Similarities and Differences Between Short-Term Disability and FMLA Leave

Short-term disability and the FMLA both offer some form of protection for employees who need to take a leave of absence from work, but each has its own considerations, terms, and requirements. The conditions for taking short-term disability are typically quite different than FMLA qualifications. For example, the FMLA requires employment for 12 months and 1,250 work hours. If the employee is eligible for FMLA leave and works for a covered employer, they can take up to 12 weeks leave.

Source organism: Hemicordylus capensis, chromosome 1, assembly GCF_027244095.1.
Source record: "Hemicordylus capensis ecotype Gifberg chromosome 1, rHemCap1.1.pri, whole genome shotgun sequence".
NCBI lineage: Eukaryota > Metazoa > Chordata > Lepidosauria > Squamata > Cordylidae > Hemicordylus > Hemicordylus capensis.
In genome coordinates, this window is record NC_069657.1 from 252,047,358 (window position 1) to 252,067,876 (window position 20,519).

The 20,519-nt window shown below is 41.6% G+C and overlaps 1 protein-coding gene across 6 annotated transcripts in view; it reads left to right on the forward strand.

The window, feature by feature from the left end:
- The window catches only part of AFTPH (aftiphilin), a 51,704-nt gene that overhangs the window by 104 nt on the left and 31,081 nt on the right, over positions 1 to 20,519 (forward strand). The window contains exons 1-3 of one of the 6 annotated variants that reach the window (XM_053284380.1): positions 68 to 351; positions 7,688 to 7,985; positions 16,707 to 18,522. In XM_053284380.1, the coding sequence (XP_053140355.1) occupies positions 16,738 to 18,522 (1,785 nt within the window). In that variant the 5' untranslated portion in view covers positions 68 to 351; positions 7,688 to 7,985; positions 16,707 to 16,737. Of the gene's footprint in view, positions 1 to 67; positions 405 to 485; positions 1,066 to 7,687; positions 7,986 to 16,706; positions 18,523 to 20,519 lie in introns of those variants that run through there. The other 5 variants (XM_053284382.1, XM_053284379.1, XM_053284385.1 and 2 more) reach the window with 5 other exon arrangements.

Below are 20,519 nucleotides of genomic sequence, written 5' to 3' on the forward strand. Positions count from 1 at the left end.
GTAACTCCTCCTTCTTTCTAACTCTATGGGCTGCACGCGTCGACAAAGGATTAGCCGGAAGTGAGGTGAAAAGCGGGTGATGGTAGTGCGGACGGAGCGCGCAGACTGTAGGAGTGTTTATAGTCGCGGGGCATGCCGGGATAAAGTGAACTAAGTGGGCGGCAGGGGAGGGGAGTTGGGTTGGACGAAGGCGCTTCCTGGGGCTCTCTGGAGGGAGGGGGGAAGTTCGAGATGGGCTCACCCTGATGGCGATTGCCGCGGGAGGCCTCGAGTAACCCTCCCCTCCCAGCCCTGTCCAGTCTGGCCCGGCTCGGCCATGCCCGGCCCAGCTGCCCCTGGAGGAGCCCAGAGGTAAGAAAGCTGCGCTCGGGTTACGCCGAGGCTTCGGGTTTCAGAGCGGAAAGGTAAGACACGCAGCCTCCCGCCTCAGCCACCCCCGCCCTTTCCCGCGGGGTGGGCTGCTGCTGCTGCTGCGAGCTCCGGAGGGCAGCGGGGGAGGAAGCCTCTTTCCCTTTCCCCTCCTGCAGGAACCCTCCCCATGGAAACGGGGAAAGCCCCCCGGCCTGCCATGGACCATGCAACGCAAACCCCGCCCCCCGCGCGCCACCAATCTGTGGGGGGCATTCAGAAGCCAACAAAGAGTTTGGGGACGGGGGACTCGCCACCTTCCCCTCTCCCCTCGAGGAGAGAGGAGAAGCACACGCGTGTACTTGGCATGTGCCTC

On the other hand, employees may only have to work for as few as 90 days to be eligible for short-term disability, although that amount of time can vary from employer to employer. Also, in some cases, short-term disability can last longer than the 12 weeks provided in the FMLA — with some employers providing up to 26 weeks or more. Another significant difference between short-term disability and FMLA leave is that short-term disability generally only applies to injuries and illnesses suffered by the employee, while the FMLA permits employees to take leave to care for family members with serious medical conditions in addition to their own medical concerns.

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